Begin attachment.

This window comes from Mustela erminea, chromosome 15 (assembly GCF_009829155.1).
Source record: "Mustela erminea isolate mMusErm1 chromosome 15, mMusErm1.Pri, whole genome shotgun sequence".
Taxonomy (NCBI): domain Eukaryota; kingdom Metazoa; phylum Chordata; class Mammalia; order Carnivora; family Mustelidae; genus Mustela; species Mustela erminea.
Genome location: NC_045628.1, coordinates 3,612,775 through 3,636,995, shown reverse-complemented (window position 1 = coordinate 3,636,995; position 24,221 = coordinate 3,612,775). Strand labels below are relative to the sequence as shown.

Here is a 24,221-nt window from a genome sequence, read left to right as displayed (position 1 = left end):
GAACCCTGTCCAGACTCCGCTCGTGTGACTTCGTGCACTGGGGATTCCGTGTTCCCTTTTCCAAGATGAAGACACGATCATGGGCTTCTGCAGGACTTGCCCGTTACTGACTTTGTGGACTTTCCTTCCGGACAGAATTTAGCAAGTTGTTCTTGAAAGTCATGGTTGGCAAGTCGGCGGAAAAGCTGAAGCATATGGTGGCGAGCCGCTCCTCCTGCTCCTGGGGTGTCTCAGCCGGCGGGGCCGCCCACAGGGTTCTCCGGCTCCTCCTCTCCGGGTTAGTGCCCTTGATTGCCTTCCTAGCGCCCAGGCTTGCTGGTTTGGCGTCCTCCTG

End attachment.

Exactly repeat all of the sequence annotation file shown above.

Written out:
This window comes from Mustela erminea, chromosome 15 (assembly GCF_009829155.1).
Source record: "Mustela erminea isolate mMusErm1 chromosome 15, mMusErm1.Pri, whole genome shotgun sequence".
Taxonomy (NCBI): domain Eukaryota; kingdom Metazoa; phylum Chordata; class Mammalia; order Carnivora; family Mustelidae; genus Mustela; species Mustela erminea.
Genome location: NC_045628.1, coordinates 3,612,775 through 3,636,995, shown reverse-complemented (window position 1 = coordinate 3,636,995; position 24,221 = coordinate 3,612,775). Strand labels below are relative to the sequence as shown.

Here is a 24,221-nt window from a genome sequence, read left to right as displayed (position 1 = left end):
GAACCCTGTCCAGACTCCGCTCGTGTGACTTCGTGCACTGGGGATTCCGTGTTCCCTTTTCCAAGATGAAGACACGATCATGGGCTTCTGCAGGACTTGCCCGTTACTGACTTTGTGGACTTTCCTTCCGGACAGAATTTAGCAAGTTGTTCTTGAAAGTCATGGTTGGCAAGTCGGCGGAAAAGCTGAAGCATATGGTGGCGAGCCGCTCCTCCTGCTCCTGGGGTGTCTCAGCCGGCGGGGCCGCCCACAGGGTTCTCCGGCTCCTCCTCTCCGGGTTAGTGCCCTTGATTGCCTTCCTAGCGCCCAGGCTTGCTGGTTTGGCGTCCTCCTG